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August 4, 2012, 21:26 
Gradient evaluation in Finite Volume Methods

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Yidong
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August 5, 2012, 12:26 

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Quote:
Hi Yidonga, if you use finite volume,you do not need to use coordinate transformation. This should answer to you question 

August 5, 2012, 13:12 

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Mohammad Reza Hadian
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leflix,
would you please introduce the reference you got the method? 

August 5, 2012, 16:04 

#4 
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Yidong
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Thanks a lot! This question originally comes from a teacher's assignment in FV CFD, and I really have no idea what it means by "based on coordinate transformation theory", since from my knowledge, "coordinate transformation" is a concept from Finite Element Method, but not Finite Volume Method. Except from the method you provide, I also know there is the GreenGauss method and leastsquares method. Do you know any other method that can work good? Thanks!


August 5, 2012, 18:54 

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the method is just derivation of simple differential geometry and vector calculus. check the pdf file. But here are few references I found very comprehensive and usefull about this topic. Journal of Computational Physics 162, 411–428 (2000) Computers & Fluids 57, 225–236 (2012) Journal of Computational Physics , 228:5148–59 (2009) you have different implementations possible for this normal gradient evaluation. one which involves phi_a and phi_b and requires additional interpolation process but which does not require gradient reconstruction (ref 1 and 2). And one which avoids theses interpolations but requires gradient reconstruction. Make your choice... Last edited by leflix; August 5, 2012 at 19:43.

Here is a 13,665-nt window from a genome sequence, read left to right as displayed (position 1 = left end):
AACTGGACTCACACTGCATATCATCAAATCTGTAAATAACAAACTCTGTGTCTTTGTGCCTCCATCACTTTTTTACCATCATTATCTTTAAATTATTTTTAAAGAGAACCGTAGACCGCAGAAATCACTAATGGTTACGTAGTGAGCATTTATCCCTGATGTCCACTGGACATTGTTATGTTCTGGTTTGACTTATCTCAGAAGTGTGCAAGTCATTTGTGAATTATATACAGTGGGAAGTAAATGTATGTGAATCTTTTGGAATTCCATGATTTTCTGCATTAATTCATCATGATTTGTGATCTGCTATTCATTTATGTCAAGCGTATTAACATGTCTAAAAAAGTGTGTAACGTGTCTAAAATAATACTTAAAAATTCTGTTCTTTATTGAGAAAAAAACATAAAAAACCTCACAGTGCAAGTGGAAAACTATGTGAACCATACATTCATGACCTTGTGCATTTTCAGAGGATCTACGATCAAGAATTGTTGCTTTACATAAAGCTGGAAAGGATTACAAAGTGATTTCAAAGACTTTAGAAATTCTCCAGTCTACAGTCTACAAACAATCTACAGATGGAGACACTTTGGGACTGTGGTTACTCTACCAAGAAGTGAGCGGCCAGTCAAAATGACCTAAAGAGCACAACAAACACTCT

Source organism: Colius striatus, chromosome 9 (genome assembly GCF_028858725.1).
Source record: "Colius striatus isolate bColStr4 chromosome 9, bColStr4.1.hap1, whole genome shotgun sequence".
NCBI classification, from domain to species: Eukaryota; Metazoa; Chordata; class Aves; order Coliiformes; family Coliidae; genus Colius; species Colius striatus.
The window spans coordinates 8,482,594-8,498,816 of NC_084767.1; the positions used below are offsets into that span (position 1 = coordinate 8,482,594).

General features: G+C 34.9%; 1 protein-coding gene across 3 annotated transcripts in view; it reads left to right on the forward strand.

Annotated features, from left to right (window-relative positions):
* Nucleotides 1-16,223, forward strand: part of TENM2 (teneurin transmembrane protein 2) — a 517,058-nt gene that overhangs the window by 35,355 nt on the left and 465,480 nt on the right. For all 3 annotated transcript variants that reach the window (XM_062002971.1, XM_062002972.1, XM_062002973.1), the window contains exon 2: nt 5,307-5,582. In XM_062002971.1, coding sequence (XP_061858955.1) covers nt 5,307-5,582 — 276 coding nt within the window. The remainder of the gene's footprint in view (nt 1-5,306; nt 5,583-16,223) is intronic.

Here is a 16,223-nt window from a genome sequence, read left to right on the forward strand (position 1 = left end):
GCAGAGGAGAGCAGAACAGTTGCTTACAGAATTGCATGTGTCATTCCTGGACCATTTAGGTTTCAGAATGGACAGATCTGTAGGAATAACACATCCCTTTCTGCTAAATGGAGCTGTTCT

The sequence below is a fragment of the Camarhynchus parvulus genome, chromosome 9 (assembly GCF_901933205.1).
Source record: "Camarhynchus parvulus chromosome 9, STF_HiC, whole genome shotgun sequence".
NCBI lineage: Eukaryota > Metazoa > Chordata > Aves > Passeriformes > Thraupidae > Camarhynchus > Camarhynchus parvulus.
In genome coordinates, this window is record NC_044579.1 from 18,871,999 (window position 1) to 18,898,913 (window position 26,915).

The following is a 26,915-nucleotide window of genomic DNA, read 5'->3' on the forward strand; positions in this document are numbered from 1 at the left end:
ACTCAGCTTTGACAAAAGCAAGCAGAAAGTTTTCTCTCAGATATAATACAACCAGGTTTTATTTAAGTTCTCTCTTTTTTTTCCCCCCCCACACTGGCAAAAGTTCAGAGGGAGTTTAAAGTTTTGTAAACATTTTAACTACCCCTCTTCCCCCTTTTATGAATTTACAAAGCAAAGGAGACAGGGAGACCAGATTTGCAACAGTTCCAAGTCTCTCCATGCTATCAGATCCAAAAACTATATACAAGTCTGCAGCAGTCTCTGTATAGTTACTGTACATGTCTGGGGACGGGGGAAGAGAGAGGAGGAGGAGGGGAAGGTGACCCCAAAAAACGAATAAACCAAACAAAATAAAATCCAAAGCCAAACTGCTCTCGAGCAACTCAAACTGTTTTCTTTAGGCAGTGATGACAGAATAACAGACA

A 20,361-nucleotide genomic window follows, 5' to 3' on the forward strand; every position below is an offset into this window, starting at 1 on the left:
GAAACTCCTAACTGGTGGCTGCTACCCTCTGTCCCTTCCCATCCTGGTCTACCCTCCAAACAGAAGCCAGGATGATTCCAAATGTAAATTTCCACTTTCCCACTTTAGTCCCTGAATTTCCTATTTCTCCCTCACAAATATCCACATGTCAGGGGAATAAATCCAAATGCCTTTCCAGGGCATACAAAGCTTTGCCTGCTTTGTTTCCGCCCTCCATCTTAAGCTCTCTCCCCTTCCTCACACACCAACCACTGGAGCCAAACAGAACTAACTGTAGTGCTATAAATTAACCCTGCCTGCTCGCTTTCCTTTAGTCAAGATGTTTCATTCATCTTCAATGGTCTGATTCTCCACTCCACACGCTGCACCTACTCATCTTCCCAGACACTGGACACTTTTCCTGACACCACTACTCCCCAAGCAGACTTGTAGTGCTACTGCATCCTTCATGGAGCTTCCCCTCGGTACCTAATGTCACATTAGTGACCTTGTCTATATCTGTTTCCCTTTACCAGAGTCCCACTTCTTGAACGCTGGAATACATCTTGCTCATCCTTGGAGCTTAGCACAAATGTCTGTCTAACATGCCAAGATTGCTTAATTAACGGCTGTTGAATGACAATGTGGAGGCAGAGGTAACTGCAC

August 5, 2012, 19:15 

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Quote:
With FEM or FVM such transformation is absolutely not necessary. Quote:
In the expression I provided you do not need to reconstruct the gradient. But you need to interpolate phy_a and phy_b from cell centers values. Different implementation would avoid these interpolation but will require gradient reconstruction. See my previous post and check the book from Peric Computational Methods Fluid Dynamics. other methods to reconstruct the gradient are based on shape functions. This time it is more linked with FEM. Knowing the value of your function at given nodes (typically the vertices of your cell), you try to determine an analytical function which will interpolate these values. Then with this analytical function is is easy to derive it and to obtain the gradient on the location you need. 

August 6, 2012, 10:11 

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Yidong
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Again, thanks so much for the detailed explanation! Now I'm clear that the requirement is to transform the physical domain (x,y) into the generalized coordinate system (xi,eta) and then compute gradient(U)·n x Area at interface. But I'm not sure how to write the transformation function
x=x(xi,eta) and y=y(xi,eta) or xi=(x,y) and eta=(x,y) If I can know them, I think I'll be completely clear. Thank you! 

August 6, 2012, 10:23 

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http://www.erc.msstate.edu/publications/gridbook/ but as I stated it, if you use finite volume,you do not need to use such transformation. You directly work in the physical domain which is the same as computational domain. or if you absolutely want to use coordinate transformation switch to finite difference method. 

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